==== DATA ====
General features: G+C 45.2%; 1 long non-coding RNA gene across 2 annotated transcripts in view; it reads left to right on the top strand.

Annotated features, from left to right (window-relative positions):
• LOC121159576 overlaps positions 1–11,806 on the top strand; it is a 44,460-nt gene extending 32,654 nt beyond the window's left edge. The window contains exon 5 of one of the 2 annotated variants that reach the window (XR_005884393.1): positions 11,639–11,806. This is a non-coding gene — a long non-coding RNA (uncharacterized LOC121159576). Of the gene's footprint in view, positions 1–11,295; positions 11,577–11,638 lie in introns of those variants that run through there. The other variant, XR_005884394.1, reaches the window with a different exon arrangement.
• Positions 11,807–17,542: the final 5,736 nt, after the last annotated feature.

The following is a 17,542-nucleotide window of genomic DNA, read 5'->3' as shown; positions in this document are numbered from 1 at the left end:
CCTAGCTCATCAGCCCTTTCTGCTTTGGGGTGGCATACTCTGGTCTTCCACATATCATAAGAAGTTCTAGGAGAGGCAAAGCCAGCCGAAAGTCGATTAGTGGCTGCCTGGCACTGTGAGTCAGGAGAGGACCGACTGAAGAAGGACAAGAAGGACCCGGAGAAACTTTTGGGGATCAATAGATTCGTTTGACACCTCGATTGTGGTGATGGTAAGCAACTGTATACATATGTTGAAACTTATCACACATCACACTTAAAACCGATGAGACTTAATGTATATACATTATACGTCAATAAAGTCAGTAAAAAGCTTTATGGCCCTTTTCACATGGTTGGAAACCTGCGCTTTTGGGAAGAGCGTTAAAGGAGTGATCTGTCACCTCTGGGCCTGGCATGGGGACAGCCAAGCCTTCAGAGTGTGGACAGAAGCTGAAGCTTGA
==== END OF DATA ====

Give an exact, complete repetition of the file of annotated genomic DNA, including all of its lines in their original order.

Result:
General features: G+C 45.2%; 1 long non-coding RNA gene across 2 annotated transcripts in view; it reads left to right on the top strand.

Annotated features, from left to right (window-relative positions):
• LOC121159576 overlaps positions 1–11,806 on the top strand; it is a 44,460-nt gene extending 32,654 nt beyond the window's left edge. The window contains exon 5 of one of the 2 annotated variants that reach the window (XR_005884393.1): positions 11,639–11,806. This is a non-coding gene — a long non-coding RNA (uncharacterized LOC121159576). Of the gene's footprint in view, positions 1–11,295; positions 11,577–11,638 lie in introns of those variants that run through there. The other variant, XR_005884394.1, reaches the window with a different exon arrangement.
• Positions 11,807–17,542: the final 5,736 nt, after the last annotated feature.

The following is a 17,542-nucleotide window of genomic DNA, read 5'->3' as shown; positions in this document are numbered from 1 at the left end:
CCTAGCTCATCAGCCCTTTCTGCTTTGGGGTGGCATACTCTGGTCTTCCACATATCATAAGAAGTTCTAGGAGAGGCAAAGCCAGCCGAAAGTCGATTAGTGGCTGCCTGGCACTGTGAGTCAGGAGAGGACCGACTGAAGAAGGACAAGAAGGACCCGGAGAAACTTTTGGGGATCAATAGATTCGTTTGACACCTCGATTGTGGTGATGGTAAGCAACTGTATACATATGTTGAAACTTATCACACATCACACTTAAAACCGATGAGACTTAATGTATATACATTATACGTCAATAAAGTCAGTAAAAAGCTTTATGGCCCTTTTCACATGGTTGGAAACCTGCGCTTTTGGGAAGAGCGTTAAAGGAGTGATCTGTCACCTCTGGGCCTGGCATGGGGACAGCCAAGCCTTCAGAGTGTGGACAGAAGCTGAAGCTTGA